Beijing (AsiaNews) - The National People's Congress opened today without flowers or red carpet, heeding warnings against excess spending. During their annual gathering, the 3,000 delegates to China's parliament will have until 17 March to approve the transfer of power from Hun Jintao and Wen Jiabao to Xi Jinping and Li Keqiang. Although they will be able to discuss various political matters, the Standing Committee of the Politburo has already decided the main policies. All delegates can do is approve them.
In this morning's session, outgoing Prime Minister Wen Jiabao presented his work report, laying down the guidelines for the future. In a speech that lasted almost 100 minutes, pre-approved by the leadership, Wen set a target of 7.5 per cent growth this year with an inflation target of 3.5 per cent. Overall government spending should go up by ten per cent with the aim of creating more than nine million urban jobs.
As in other years, he criticised the excesses of China's government-directed, investment-heavy economic model, calling growth "unbalanced, uncoordinated and unsustainable". He also noted the growing income gap that has left the public disgruntled and fuelled social unrest.
For three times he called for a change in the growth model to reduce waste, stressing the need to develop domestic demand to fill the gap left by stagnant exports at a time when foreign demands is weakened by the world's economic crisis.
"We must make ensuring and improving people's well-being the starting point and goal of all the government's work," Wen explained. This includes improving pensions and the environment as well as reducing energy consumption and pollution of air, water and land. "The state of the environment affects the level of the people's wellbeing and also posterity and the future of our nation," he said.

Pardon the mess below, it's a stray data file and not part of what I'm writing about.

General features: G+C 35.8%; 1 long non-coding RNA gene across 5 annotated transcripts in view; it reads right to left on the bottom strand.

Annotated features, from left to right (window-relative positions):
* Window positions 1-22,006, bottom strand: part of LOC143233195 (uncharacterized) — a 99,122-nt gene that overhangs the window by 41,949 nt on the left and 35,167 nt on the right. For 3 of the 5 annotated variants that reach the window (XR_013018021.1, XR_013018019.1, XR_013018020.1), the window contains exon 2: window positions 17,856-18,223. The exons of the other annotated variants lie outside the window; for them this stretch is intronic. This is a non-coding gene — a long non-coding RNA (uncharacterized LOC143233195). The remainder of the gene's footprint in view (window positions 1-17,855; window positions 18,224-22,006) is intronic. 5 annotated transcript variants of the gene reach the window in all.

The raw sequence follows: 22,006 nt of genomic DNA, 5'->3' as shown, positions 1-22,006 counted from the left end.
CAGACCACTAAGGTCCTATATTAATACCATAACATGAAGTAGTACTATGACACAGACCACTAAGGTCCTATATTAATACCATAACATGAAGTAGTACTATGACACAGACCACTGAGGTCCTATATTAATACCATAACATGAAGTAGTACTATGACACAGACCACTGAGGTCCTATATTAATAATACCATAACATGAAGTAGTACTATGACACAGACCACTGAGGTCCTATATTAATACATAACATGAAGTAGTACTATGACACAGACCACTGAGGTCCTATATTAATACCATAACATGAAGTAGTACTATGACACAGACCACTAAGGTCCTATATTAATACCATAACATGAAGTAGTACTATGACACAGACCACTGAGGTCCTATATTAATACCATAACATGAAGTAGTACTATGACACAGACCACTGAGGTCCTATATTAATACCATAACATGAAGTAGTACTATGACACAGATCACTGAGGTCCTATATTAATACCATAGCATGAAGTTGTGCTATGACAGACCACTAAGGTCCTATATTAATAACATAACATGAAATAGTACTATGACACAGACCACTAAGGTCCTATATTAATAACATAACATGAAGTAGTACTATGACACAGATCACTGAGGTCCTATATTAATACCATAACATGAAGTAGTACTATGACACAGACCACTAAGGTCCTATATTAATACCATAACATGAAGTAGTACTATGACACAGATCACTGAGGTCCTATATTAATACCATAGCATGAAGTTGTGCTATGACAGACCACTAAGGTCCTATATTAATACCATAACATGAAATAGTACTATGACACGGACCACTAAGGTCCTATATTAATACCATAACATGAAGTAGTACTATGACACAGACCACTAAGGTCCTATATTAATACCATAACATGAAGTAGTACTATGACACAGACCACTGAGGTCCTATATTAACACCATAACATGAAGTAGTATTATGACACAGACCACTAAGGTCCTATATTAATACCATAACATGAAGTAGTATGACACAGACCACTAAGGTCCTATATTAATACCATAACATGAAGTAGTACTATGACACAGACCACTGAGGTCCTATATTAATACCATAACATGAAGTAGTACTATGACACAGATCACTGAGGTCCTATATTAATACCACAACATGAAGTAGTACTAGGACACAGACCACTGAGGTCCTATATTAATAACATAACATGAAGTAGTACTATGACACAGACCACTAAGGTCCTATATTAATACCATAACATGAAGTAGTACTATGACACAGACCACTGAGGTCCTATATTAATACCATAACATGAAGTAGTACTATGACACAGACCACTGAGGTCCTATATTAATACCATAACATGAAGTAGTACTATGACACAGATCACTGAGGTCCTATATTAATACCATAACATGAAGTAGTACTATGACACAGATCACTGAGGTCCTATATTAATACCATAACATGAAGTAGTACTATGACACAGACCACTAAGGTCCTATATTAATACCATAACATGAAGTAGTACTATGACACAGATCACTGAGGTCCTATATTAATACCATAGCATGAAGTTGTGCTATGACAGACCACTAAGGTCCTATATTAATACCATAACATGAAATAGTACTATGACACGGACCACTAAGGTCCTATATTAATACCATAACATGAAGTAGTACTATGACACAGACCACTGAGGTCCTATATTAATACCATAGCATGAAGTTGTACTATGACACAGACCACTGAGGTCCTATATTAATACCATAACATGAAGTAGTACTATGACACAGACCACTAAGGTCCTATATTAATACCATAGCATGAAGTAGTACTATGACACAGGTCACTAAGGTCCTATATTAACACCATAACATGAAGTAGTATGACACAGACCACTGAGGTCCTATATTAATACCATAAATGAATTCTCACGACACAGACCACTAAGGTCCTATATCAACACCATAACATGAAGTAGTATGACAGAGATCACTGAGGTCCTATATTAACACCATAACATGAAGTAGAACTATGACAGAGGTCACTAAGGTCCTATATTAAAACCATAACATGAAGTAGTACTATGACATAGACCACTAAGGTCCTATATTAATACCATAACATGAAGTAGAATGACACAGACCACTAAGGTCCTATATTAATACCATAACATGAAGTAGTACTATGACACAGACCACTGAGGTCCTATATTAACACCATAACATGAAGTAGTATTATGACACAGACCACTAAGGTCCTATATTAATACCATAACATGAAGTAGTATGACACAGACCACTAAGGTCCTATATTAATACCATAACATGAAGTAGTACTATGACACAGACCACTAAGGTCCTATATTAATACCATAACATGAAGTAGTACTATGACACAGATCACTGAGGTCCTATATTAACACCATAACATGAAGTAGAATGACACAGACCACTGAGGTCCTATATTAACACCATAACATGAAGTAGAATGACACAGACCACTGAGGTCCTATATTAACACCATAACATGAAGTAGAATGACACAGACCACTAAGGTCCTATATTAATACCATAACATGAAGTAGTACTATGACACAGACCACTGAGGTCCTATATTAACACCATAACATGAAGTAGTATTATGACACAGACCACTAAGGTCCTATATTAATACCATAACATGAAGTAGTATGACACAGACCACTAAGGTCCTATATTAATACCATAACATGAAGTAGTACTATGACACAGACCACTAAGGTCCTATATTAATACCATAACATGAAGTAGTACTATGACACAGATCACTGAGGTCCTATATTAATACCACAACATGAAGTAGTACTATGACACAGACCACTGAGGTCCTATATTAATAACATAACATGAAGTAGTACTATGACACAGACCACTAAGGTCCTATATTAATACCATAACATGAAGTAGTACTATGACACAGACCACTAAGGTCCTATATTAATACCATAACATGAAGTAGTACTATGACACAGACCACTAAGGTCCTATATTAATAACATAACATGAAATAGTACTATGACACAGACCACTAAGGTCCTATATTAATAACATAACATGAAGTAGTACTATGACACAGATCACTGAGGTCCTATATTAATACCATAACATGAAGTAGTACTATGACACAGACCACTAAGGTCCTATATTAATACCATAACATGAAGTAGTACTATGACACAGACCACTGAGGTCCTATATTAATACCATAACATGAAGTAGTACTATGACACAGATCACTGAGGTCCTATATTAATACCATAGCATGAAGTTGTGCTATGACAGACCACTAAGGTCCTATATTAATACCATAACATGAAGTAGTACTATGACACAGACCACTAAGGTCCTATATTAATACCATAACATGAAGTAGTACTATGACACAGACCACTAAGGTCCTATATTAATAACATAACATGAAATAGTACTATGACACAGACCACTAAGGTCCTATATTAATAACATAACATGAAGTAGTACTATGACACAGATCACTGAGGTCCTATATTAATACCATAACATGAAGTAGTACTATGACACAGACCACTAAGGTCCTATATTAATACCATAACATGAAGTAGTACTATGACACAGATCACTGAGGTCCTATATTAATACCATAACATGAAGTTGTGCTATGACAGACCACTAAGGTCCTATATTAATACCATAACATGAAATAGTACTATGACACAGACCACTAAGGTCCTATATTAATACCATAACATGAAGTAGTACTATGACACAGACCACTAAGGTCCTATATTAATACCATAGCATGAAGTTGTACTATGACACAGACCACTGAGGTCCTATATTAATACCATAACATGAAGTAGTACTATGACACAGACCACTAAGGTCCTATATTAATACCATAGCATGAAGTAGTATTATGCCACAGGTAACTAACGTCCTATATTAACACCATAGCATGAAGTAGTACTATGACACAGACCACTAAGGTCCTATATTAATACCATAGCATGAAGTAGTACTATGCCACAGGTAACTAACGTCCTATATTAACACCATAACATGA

Corruption was another major issue Wen tackled in his speech, something "We should unwaveringly combat" in order to "strengthen political integrity". In fact, when he became party secretary last November, Xi Jinping said that corruption was destroying the party and its power base.
Not mentioned yesterday, defence spending will go up by "only" 10.7 per cent, down from last year's increase of 11.2 per cent, necessary however according to Wen to "resolutely uphold China's sovereignty, security and territorial integrity", a statement that drew applause from delegates.
No sooner had Wen finished speaking that he and President Hu came in for criticism for failing to keep their promises.
Voices have been raised in the past against corruption, with people in high places calling for top party officials and their families to release information about their revenues and assets. Neither Wen Jiabao nor Xi Jinping has done so. When foreign media took up the issue, Chinese authorities simply blocked them online.
Despite official pronouncements, the environment also got short thrift. In last year's session, the NPC said it would "unwaveringly conserve energy and reduce emissions" and protect the "environment more effectively". In fact, air and water quality got worse.
On the eve of the NPA gathering, many hoped for constructive work on education, health care, poverty, inequality and corruption. Instead, "we only got words," said one young person.